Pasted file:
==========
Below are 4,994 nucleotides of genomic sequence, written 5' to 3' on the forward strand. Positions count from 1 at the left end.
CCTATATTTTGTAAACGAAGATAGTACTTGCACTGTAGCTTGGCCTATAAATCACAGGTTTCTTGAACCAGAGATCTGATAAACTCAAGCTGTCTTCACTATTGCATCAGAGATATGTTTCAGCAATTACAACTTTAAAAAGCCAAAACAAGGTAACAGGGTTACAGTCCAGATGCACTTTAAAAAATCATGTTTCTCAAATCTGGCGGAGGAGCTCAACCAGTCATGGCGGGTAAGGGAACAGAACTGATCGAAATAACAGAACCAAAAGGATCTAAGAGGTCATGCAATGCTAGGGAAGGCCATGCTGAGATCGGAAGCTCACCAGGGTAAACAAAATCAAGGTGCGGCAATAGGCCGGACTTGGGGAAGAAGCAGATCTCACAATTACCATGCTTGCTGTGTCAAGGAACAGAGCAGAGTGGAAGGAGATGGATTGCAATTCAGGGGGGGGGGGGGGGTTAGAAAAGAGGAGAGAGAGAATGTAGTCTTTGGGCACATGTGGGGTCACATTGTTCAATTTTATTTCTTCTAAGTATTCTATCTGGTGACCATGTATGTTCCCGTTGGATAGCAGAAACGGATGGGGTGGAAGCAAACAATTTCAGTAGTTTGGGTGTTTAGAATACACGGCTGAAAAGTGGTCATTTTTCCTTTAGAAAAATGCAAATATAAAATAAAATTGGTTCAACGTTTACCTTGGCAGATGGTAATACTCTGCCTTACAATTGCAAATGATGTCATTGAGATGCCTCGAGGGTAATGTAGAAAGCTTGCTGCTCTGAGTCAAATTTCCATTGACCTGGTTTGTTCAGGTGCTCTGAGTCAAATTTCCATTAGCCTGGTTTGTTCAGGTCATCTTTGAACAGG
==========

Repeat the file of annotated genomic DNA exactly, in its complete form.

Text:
Below are 4,994 nucleotides of genomic sequence, written 5' to 3' on the forward strand. Positions count from 1 at the left end.
CCTATATTTTGTAAACGAAGATAGTACTTGCACTGTAGCTTGGCCTATAAATCACAGGTTTCTTGAACCAGAGATCTGATAAACTCAAGCTGTCTTCACTATTGCATCAGAGATATGTTTCAGCAATTACAACTTTAAAAAGCCAAAACAAGGTAACAGGGTTACAGTCCAGATGCACTTTAAAAAATCATGTTTCTCAAATCTGGCGGAGGAGCTCAACCAGTCATGGCGGGTAAGGGAACAGAACTGATCGAAATAACAGAACCAAAAGGATCTAAGAGGTCATGCAATGCTAGGGAAGGCCATGCTGAGATCGGAAGCTCACCAGGGTAAACAAAATCAAGGTGCGGCAATAGGCCGGACTTGGGGAAGAAGCAGATCTCACAATTACCATGCTTGCTGTGTCAAGGAACAGAGCAGAGTGGAAGGAGATGGATTGCAATTCAGGGGGGGGGGGGGGGTTAGAAAAGAGGAGAGAGAGAATGTAGTCTTTGGGCACATGTGGGGTCACATTGTTCAATTTTATTTCTTCTAAGTATTCTATCTGGTGACCATGTATGTTCCCGTTGGATAGCAGAAACGGATGGGGTGGAAGCAAACAATTTCAGTAGTTTGGGTGTTTAGAATACACGGCTGAAAAGTGGTCATTTTTCCTTTAGAAAAATGCAAATATAAAATAAAATTGGTTCAACGTTTACCTTGGCAGATGGTAATACTCTGCCTTACAATTGCAAATGATGTCATTGAGATGCCTCGAGGGTAATGTAGAAAGCTTGCTGCTCTGAGTCAAATTTCCATTGACCTGGTTTGTTCAGGTGCTCTGAGTCAAATTTCCATTAGCCTGGTTTGTTCAGGTCATCTTTGAACAGG